It was only last year that Setti formalized his role with the district.
The contract, signed Nov. 6, put into writing what “has formerly been verbally agreed upon as astandard of the district doing business” with him, the document says.
It calls for him to be pai
d a project administration fee, which is “built into each project whensubmitted for funding,” his contract says. He also is paid “the net proceeds (balance of project funds)from each project upon completion.”
In 2000, Setti was paid $76,698, followed by $82,989 in 2001 and $71,902 in 2002. In 2003, records
show he wasn‟t paid. He received $235,972 from the district in 2004, and then he is shown as being
paid nothing the past two years.In total, he has been paid $467,561 by the district since 2000, acc
ording to information that Setti‟s
assistant provided to The Miami Herald.Setti, who holds a real-estate license and now lives in Hollywood, said that he makes a living as abroker, and did not receive retirement benefits or health insurance from the soil and water district.The district does not have an annual budget. It operates out of U.S. Department of Agriculture officesin Davie, with Setti and two employees who have contracts for specific jobs.Setti said much of the money he was paid in 2004 came from grants through federal programs heoversaw for the South Florida Community Urban Resource Partnership.The federal program fared poorly across the nation and was abandoned after a U.S. Department of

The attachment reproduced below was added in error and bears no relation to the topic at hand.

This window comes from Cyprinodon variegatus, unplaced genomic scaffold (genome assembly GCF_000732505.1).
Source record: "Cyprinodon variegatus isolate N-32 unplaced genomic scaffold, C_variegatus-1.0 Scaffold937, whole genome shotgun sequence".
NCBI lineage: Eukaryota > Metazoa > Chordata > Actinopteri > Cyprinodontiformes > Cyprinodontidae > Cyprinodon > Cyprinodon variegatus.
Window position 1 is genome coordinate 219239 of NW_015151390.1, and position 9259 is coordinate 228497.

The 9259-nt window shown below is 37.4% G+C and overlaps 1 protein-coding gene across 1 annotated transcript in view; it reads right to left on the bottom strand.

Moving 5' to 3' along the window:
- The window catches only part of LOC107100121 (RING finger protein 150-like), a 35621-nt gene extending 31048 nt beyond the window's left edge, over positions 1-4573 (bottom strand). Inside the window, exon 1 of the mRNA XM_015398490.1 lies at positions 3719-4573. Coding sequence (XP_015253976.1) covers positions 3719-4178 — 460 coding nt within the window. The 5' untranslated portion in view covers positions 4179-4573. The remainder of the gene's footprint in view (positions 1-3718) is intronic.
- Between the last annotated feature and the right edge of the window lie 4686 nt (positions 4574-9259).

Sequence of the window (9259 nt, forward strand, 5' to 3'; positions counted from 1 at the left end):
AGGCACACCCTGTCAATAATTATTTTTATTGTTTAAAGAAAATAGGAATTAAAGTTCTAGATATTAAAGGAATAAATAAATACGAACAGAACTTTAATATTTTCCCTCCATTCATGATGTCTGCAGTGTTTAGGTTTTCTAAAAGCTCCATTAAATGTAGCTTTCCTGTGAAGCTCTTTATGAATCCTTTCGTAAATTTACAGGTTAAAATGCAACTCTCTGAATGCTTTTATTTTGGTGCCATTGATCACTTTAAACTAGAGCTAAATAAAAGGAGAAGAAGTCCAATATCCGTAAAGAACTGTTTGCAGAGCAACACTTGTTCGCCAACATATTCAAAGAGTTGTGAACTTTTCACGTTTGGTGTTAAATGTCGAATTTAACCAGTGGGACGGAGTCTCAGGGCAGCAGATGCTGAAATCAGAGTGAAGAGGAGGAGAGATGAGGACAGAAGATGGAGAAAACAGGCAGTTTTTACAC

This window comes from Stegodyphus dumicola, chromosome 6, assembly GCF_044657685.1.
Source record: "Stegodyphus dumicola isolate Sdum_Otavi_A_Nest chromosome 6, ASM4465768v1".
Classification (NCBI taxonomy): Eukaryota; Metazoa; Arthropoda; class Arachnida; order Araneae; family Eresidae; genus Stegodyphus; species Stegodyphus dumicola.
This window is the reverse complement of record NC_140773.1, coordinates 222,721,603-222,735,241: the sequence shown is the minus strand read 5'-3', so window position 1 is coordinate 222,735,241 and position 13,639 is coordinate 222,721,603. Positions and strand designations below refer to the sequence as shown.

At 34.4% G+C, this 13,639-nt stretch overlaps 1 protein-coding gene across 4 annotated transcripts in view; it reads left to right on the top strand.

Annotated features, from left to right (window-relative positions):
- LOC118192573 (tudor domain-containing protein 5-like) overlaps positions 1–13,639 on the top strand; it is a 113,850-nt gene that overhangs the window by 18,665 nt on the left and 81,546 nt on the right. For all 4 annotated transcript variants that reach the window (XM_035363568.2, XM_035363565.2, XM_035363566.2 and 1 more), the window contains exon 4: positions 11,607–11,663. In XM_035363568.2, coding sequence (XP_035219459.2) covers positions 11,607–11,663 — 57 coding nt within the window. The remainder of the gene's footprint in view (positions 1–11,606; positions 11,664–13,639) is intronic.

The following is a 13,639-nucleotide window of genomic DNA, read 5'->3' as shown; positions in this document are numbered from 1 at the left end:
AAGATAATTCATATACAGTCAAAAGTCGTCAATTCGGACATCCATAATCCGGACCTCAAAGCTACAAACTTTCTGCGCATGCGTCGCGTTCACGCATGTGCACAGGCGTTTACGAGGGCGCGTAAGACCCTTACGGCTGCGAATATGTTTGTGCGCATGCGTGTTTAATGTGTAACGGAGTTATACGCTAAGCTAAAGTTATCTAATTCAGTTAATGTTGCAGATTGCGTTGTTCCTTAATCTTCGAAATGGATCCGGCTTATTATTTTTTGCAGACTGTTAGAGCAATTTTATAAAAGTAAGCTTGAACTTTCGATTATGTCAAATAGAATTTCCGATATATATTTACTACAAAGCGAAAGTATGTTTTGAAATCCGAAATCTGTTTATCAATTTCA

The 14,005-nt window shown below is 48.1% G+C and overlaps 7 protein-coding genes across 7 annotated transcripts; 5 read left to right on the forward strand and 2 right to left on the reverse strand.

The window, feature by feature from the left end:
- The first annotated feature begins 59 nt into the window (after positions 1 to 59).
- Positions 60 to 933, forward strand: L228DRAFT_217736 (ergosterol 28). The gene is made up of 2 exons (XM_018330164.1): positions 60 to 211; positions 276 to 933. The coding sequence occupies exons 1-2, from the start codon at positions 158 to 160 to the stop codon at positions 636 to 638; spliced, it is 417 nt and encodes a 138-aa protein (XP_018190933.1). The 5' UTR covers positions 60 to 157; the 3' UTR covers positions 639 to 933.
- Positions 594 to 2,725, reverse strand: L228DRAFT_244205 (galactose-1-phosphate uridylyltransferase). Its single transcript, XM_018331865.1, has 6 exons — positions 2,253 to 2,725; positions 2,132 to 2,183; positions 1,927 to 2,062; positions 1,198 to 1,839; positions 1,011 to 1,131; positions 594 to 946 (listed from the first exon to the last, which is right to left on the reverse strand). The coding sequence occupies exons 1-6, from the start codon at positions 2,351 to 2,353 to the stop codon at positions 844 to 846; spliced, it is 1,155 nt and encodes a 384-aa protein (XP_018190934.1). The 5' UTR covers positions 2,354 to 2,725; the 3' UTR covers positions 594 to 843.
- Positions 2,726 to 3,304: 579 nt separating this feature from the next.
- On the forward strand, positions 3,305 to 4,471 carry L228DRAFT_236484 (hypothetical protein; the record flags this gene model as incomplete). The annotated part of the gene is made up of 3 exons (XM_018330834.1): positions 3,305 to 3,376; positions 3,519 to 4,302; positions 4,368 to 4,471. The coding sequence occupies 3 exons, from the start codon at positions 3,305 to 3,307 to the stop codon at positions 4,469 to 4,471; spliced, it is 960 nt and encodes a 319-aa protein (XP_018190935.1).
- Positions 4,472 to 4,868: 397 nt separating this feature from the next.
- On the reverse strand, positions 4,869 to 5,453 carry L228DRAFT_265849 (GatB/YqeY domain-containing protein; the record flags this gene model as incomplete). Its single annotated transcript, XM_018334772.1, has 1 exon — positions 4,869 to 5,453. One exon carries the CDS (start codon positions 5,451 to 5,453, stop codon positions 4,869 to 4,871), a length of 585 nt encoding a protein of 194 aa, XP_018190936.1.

Agriculture audit in 1999 found that it hadn‟t been
properly authorized by Congress. Grants from thefederal program closed out in2005, Setti said. The projects included environmental educationprograms aimed at minorities.
“Everything was accounted for. Everything was approved. All the agreements were
signed by the
board of supervisors,” Setti said.
LITTLE SUPERVISIONYet, he acknowledged that the supervisors were not aware of every program he was doing for theurban resource partnership in the name of the district.
“It was paid through the soil distric
t, as a pass-through agency, but the majority of that money was
federal funds,” Setti said. The soil and water district, he said, “did not have oversight of the projects.They had no oversight or responsibility. They did not review the projects.”
Setti was angry when the urban resource partnership fell apart, said Terry Mock, a Lake Worth land
developer and conservationist who was involved from the program‟s early stages. The program had a
lot of potential, but it was difficult to work with Setti, Mock said.
“At the end,” Mock said, “it was really nasty. He was trying to manipulate people into following hisdictate.”
Setti‟s political history in Broward County dates to 1973, when he served two terms as mayor of
Cooper City. He made an unsuccessful bid for state House of Representatives, then was reelectedCooper City mayor for a third term in 1977. He lost a bid for a fourth term in 1979.ETHICS VIOLATIONSTwice the Florida Commission on Ethics found Setti guilty of failing to disclose conflicts when voting oncity matters, but he was never penalized.In 1983, he was fined for letting vines grow all over the home that he and his wife were fighting overin their divorce. And in 1987, he made another failed bid for Cooper City mayor.Those who worked with him in Cooper City describe him as an abrasive and unpleasant leader whobullied people until they capitulated. City meetings would stretch into the wee hours, said SuellenFardelmann, a fellow commissioner before she was elected mayor.